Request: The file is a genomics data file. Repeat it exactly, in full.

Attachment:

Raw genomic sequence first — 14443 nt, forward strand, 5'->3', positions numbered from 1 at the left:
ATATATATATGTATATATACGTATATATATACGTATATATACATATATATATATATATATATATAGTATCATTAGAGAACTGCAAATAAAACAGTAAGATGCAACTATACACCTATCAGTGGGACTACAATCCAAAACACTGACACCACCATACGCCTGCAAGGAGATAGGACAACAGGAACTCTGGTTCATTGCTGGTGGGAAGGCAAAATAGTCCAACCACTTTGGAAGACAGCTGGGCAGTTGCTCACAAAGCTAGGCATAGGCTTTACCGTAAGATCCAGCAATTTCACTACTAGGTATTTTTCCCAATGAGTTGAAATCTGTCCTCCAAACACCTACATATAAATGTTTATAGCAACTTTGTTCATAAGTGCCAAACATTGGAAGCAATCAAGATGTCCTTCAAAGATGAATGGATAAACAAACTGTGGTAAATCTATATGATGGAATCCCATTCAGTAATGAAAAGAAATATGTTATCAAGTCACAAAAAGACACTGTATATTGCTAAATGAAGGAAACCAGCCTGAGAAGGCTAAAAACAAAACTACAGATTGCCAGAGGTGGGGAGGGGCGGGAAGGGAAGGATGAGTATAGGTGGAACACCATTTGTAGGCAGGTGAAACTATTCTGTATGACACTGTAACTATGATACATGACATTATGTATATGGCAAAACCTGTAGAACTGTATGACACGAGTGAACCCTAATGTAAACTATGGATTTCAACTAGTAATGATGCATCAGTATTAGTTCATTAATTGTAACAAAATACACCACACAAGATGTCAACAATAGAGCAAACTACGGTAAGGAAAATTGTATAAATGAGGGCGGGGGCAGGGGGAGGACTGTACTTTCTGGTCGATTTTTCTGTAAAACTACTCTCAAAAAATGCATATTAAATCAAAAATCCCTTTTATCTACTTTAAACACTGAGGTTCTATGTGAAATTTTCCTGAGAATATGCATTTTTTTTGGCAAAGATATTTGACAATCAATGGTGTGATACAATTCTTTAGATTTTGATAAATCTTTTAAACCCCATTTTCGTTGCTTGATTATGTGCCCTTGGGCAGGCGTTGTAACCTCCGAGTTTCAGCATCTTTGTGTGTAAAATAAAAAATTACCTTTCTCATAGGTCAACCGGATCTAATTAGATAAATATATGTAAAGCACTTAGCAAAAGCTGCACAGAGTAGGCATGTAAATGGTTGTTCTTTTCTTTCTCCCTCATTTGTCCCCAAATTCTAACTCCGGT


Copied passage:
Raw genomic sequence first — 14443 nt, forward strand, 5'->3', positions numbered from 1 at the left:
ATATATATATGTATATATACGTATATATATACGTATATATACATATATATATATATATATATATAGTATCATTAGAGAACTGCAAATAAAACAGTAAGATGCAACTATACACCTATCAGTGGGACTACAATCCAAAACACTGACACCACCATACGCCTGCAAGGAGATAGGACAACAGGAACTCTGGTTCATTGCTGGTGGGAAGGCAAAATAGTCCAACCACTTTGGAAGACAGCTGGGCAGTTGCTCACAAAGCTAGGCATAGGCTTTACCGTAAGATCCAGCAATTTCACTACTAGGTATTTTTCCCAATGAGTTGAAATCTGTCCTCCAAACACCTACATATAAATGTTTATAGCAACTTTGTTCATAAGTGCCAAACATTGGAAGCAATCAAGATGTCCTTCAAAGATGAATGGATAAACAAACTGTGGTAAATCTATATGATGGAATCCCATTCAGTAATGAAAAGAAATATGTTATCAAGTCACAAAAAGACACTGTATATTGCTAAATGAAGGAAACCAGCCTGAGAAGGCTAAAAACAAAACTACAGATTGCCAGAGGTGGGGAGGGGCGGGAAGGGAAGGATGAGTATAGGTGGAACACCATTTGTAGGCAGGTGAAACTATTCTGTATGACACTGTAACTATGATACATGACATTATGTATATGGCAAAACCTGTAGAACTGTATGACACGAGTGAACCCTAATGTAAACTATGGATTTCAACTAGTAATGATGCATCAGTATTAGTTCATTAATTGTAACAAAATACACCACACAAGATGTCAACAATAGAGCAAACTACGGTAAGGAAAATTGTATAAATGAGGGCGGGGGCAGGGGGAGGACTGTACTTTCTGGTCGATTTTTCTGTAAAACTACTCTCAAAAAATGCATATTAAATCAAAAATCCCTTTTATCTACTTTAAACACTGAGGTTCTATGTGAAATTTTCCTGAGAATATGCATTTTTTTTGGCAAAGATATTTGACAATCAATGGTGTGATACAATTCTTTAGATTTTGATAAATCTTTTAAACCCCATTTTCGTTGCTTGATTATGTGCCCTTGGGCAGGCGTTGTAACCTCCGAGTTTCAGCATCTTTGTGTGTAAAATAAAAAATTACCTTTCTCATAGGTCAACCGGATCTAATTAGATAAATATATGTAAAGCACTTAGCAAAAGCTGCACAGAGTAGGCATGTAAATGGTTGTTCTTTTCTTTCTCCCTCATTTGTCCCCAAATTCTAACTCCGGT